Ellis: The amount of takes we had with Rob is similar to the amount we had with Gore. I remember on the third Pirates movie when I flew down to the Caribbean, I had a scene with actor Tom Holland. It was after a battle when the ship's mast comes down and I did the first take. Then Gore came over and said, “Ok, the imaginary mast that we're going to do in CG is going to come down slower, and shutter a little bit when it hits the water. When he hits you with the lines, flinch for a moment almost like you forgot that he’s there, then when you look off you forget that he's there, and then it's back to order for the protocol when you leave, got it? Yeah, okay, let's go again!” And those are the kinds of things that they'll throw at you very quickly, and you’ve got to be able to take it and do it the next day. Whereas I think Rob maybe was a little slower in terms of between the takes. But also I think with Pirates 4, it was more of a controlled environment. Pirates 2 and Pirates 3 was mammoth, I mean it was over a year plus of filming. So that's a monumental task to pull off that amount of filming in those many days, and to do two movies back to back. So I think there was a sense more on Pirates 2 and Pirates 3 of being more urgency whilst filming.


Obviously, before this film Rob Marshall was best known for directing musicals, were you surprised that he was chosen to direct the film or did you know that he was the right man for the job?

Ellis: I thought it was a great choice. We joked around for a while that we would turn it into Pirates 4: the Musical. I think everyone was interested to see who they would choose to direct because until then Pirates was Gore, that's all we've known and experienced. Rob was just a consummate professional, so creative, exceedingly talented and absolute delightful as a human being to work with.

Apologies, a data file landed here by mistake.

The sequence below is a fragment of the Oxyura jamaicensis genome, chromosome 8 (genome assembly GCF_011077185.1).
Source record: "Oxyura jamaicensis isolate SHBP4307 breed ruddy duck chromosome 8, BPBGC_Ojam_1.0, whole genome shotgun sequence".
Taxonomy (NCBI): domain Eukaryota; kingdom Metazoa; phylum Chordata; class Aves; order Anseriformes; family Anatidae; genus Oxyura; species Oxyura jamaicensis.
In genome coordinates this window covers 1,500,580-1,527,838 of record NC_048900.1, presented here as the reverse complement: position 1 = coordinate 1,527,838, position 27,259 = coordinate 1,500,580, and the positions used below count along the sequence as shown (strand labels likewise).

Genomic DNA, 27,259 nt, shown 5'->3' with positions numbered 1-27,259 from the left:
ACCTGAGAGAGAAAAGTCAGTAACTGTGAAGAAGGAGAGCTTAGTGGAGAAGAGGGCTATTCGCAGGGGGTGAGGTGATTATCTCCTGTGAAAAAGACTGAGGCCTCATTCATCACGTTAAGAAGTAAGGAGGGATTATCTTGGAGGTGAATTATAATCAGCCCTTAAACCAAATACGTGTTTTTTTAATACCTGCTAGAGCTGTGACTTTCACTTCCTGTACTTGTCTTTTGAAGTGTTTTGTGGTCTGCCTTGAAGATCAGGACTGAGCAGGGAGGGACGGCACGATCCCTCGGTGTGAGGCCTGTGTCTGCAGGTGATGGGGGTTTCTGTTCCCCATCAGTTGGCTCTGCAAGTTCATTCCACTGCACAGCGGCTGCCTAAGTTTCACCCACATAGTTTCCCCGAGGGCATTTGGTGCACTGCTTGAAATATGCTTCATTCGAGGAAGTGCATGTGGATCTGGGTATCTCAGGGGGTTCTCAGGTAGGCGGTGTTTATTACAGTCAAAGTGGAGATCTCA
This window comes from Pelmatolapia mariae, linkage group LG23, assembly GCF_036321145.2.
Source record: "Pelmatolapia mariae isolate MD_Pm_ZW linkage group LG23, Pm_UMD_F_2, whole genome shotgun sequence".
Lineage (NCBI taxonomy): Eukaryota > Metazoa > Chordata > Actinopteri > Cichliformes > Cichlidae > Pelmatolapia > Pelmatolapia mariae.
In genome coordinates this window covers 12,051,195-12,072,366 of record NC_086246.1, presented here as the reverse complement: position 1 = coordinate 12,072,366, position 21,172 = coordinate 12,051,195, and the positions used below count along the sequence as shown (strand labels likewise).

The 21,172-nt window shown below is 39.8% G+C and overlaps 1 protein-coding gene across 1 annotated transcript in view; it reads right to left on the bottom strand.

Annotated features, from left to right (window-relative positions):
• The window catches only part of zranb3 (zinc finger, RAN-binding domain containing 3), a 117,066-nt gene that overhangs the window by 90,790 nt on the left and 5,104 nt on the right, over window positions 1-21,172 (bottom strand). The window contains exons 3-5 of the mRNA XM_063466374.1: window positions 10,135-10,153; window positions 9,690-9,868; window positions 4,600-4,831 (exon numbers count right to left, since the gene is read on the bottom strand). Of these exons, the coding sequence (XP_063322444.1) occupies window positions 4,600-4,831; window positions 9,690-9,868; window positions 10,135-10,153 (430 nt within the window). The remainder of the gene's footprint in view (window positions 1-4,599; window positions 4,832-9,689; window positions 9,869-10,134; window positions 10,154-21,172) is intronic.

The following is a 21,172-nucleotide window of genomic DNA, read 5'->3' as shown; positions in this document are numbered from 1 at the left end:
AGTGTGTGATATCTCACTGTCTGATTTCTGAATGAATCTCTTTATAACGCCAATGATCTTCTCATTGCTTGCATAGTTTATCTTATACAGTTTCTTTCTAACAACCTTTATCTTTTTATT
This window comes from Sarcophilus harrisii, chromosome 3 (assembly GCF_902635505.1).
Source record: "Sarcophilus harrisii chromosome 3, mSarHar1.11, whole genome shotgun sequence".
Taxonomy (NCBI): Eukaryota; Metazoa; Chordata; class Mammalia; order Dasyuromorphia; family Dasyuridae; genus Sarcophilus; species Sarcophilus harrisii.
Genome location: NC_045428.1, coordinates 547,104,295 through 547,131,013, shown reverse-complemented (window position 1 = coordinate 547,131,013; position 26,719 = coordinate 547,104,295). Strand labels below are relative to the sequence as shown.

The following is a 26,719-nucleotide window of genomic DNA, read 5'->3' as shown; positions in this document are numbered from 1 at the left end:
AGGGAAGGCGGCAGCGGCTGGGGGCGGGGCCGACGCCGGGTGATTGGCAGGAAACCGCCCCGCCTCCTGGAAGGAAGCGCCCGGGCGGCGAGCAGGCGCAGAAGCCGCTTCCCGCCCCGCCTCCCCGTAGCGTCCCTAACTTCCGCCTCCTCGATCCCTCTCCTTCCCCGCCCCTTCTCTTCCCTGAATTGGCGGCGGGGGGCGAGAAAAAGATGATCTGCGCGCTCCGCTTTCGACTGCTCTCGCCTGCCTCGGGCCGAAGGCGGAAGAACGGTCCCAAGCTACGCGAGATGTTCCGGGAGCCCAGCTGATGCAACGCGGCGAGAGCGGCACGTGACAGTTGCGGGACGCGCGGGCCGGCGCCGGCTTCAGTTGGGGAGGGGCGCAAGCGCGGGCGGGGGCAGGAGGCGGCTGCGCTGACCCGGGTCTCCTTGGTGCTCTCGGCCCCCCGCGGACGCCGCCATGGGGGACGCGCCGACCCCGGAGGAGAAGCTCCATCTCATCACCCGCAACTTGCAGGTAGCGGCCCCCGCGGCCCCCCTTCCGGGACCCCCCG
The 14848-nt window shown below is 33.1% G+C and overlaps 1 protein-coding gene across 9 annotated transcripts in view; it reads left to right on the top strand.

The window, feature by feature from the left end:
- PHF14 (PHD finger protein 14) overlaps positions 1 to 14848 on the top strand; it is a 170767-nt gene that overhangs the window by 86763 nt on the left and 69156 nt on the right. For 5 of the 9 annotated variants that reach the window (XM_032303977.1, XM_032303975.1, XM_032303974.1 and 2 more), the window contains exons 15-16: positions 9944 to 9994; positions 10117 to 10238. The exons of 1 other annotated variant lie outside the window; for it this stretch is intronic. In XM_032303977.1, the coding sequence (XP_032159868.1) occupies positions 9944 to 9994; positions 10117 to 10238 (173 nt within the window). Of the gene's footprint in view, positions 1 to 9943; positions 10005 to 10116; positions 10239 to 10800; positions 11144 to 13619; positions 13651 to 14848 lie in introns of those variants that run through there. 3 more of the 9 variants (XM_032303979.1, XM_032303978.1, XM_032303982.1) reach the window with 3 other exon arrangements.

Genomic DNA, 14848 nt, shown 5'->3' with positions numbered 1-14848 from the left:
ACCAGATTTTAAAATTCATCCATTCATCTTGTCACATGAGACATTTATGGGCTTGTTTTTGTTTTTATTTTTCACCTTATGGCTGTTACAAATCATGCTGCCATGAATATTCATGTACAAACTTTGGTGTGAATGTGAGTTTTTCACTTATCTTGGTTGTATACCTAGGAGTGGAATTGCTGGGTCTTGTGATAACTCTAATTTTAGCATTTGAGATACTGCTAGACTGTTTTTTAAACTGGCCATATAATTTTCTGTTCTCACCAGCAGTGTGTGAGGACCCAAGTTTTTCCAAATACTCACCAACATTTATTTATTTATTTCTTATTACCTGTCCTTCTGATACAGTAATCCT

When you were making the original film, what was your initial reaction the first time you saw how Johnny Depp was going to play the role of Jack Sparrow? At the time it was a very surprising and daring performance, were you surprised by his unique interpretation of the character?

Ellis: Yeah in a very pleasant way, I think I remember chuckling inside when I first heard him speak. That was the best kind of read-through to have for the first movie; it was in the Viper Room. The actors gathered around a big long table in the center, and then around the outside was Jerry Bruckheimer, people from his company, and Disney as well. It was great to see these characters just come to life. I remember hearing Johnny speak for the first time, and Geoffrey who was sitting opposite me. It was great to hear Barbossa come to life. Then Kevin McNally (Gibbs) had been up all night drinking rum to get into character … no, I'm just kidding. We had a lot of English actors as well, and many of them had just stepped off a plane and then joined us in the read-through. So we were on the Sunset Strip at the Viper Room and no one quite knew. No one knew back then just how good it was going to be, or if indeed the movie was going to be good at all. There was a sense of excitement, but also a bit of, “How's this going to be? Is this going to work?” I think it has though.